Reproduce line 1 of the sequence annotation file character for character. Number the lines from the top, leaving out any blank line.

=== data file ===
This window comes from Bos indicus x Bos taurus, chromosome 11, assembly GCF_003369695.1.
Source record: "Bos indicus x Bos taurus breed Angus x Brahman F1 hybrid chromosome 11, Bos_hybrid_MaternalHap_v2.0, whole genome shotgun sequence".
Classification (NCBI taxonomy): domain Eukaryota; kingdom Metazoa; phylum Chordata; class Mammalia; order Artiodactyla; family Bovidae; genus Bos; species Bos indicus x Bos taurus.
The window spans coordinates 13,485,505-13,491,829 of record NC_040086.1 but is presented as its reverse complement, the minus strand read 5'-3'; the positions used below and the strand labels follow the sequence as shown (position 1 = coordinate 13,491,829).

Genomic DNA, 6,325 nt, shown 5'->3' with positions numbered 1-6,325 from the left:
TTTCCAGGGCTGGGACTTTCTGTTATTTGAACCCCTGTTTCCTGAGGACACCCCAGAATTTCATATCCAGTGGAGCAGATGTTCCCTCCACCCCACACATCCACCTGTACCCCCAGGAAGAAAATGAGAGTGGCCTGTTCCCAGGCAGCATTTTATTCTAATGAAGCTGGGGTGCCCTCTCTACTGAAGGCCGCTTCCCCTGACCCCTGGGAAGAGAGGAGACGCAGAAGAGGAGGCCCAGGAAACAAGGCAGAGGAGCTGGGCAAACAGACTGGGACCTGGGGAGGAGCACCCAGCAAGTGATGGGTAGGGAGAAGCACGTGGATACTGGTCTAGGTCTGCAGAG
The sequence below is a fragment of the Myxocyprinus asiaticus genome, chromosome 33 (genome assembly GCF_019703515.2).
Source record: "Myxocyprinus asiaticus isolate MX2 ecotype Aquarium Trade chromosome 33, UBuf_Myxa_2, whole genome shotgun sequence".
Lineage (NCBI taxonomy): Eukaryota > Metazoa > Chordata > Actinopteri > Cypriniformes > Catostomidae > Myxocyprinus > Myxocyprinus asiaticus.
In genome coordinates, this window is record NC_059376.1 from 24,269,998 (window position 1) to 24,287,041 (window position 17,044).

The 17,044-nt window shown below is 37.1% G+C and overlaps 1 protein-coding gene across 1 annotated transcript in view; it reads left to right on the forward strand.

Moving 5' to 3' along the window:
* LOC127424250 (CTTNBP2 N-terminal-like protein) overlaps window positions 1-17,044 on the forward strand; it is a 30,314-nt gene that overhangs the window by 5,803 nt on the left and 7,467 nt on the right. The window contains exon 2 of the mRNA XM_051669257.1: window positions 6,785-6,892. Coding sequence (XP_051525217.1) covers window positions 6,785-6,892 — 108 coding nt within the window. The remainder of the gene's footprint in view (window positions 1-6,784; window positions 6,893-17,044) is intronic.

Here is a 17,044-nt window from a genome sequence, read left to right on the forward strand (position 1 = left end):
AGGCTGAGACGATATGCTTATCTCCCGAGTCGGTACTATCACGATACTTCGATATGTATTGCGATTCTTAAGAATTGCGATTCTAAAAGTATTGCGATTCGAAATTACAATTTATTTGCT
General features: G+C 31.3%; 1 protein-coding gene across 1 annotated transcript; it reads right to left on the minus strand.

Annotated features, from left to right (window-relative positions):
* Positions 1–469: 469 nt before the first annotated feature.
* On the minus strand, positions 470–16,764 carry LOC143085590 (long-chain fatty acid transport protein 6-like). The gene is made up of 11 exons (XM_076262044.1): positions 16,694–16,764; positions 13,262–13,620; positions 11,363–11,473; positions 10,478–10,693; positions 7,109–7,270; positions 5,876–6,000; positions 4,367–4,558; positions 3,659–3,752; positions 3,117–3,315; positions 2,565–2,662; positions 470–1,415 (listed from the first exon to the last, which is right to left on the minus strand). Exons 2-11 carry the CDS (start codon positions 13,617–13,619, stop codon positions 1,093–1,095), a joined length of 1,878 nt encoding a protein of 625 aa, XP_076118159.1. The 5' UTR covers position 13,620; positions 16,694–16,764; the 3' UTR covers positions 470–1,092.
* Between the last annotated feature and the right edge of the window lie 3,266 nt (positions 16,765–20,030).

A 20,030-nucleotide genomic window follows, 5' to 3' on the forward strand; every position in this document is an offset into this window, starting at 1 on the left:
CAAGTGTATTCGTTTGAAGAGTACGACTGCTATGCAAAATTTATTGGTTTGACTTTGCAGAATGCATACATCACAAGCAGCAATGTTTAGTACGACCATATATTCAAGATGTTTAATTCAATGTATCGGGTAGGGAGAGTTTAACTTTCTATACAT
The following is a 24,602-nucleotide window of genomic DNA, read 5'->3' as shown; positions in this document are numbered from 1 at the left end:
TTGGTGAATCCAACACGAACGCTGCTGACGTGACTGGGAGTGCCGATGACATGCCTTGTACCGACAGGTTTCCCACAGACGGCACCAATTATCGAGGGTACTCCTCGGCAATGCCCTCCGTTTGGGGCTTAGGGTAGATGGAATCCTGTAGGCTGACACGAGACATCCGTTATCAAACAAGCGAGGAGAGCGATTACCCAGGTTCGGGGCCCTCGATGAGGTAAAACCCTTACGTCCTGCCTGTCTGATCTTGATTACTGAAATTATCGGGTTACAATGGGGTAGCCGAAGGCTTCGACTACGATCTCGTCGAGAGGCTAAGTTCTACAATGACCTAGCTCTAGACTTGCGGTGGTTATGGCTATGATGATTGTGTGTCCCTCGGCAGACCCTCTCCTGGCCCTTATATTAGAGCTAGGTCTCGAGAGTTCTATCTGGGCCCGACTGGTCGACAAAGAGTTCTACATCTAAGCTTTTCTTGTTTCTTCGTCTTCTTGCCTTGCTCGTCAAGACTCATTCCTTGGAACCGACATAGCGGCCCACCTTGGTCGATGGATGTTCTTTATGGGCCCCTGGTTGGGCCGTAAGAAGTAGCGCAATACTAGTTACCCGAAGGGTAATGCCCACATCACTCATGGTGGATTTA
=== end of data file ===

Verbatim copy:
This window comes from Bos indicus x Bos taurus, chromosome 11, assembly GCF_003369695.1.